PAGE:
I am not sure if there is anything else that I can add to what has been written about the Westing Game that has not been said before. I shall try my best, however. I just feel that our Bimonthly theme on Whodunit/Mystery/Suspense would not be complete without including this Winner of the Newbery Medal written by the incomparable Ellen Raskin.
I feel, though, that my enjoyment of the book has been constantly interrupted by lesson preparation, conference travels, and life in general. Imagine watching a fast-paced film, only to be rudely interrupted by phone calls, long email exchanges, the doorbell, the laundry, and so forth. Yet despite the fact that I only managed to steal a few minutes of my time each night before going to bed to read the book – I was able to still follow the plot as it thickens – and surprisingly, the cast of characters managed to grow on me (Turtle Wexler in particular), without me realizing it.
The Dare. The Crime. The Suspects. Six letters were delivered by a 62-year old delivery ‘boy’ to the would-be tenants of Sunset Towers (which faced strangely to the East). Barney Northrup, the real estate agent with the slick black moustache, gave the families/individuals a deal that they could not resist. Soon enough, all the apartments
were taken, and the perfect crime about to take place.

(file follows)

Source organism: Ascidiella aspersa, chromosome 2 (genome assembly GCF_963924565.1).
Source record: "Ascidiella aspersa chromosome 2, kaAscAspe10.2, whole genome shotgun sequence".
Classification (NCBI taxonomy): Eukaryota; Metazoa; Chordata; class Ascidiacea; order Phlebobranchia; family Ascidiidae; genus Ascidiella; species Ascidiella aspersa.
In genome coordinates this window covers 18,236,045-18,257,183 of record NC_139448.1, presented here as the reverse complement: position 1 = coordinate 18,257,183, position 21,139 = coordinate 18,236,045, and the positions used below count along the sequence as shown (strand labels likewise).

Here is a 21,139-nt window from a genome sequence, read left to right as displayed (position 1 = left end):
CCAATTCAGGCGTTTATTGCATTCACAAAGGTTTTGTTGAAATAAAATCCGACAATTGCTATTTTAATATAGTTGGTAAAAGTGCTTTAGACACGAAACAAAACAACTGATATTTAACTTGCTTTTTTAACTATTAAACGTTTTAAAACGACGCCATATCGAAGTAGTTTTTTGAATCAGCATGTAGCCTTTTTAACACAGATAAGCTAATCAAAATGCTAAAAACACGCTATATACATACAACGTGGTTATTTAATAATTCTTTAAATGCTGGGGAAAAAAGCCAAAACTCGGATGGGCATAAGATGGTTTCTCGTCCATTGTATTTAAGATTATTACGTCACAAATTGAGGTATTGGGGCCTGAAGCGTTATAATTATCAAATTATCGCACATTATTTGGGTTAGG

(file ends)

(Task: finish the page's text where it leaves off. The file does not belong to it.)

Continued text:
Who were these people, these specially selected tenants? They were mothers and fathers and children. A dressmaker, a secretary, an inventor, a doctor, a judge. And, oh yes, one was a bookie, one was a burglar, one was a bomber, and one was a mistake.
Unbeknownst to them, they are all linked together through their unwanted or unlikely connection to old man Westing whose mansion is conveniently located close to Sunset Towers. Who is Old Man Westing?
“… most folks say he’s dead. Long-gone dead. They say his corpse is still up there in that big old house. They say his body is sprawled out on a fancy Oriental rug, and his flesh is rotting off those mean bones, and maggots are creeping in his eye sockets and crawling out his nose holes” - from Otis Amber, the delivery boy (pp. 6-7)
This has become an urban legend around town, and naturally the 13 year old shin-kicking, braids-a-flying, stock-market genius Turtle Wexler took the dare (make that double dare) to stay in the Mansion .. for a fee, of course. Her resolve was strengthened upon hearing that people who go to the mansion leave the place screaming their heads off, half-crazy, mumbling two words incoherently “purple waves.”
Turtle’s motivation: two dollars a minute she stays in the Westing Mansion. For twenty-five minutes she would be able to pay for a subscription to The Wall Street Journal. Not bad for a hobby, right? Little did Turtle know that instead of seeing ‘purple waves’ she would be seeing Old Man Westing’s deceased body instead (cue loud shrieks as Turtle tears out of the mansion).
What is even more odd is the fact that sixteen people from Sunset Towers have been identified as possible beneficiaries of a 200 million dollar inheritance from Old Man Westing. Problem: one of the sixteen people is Westing’s Murderer. This ‘tricky, divisive Westing game’ has been succinctly summarized by Raskin: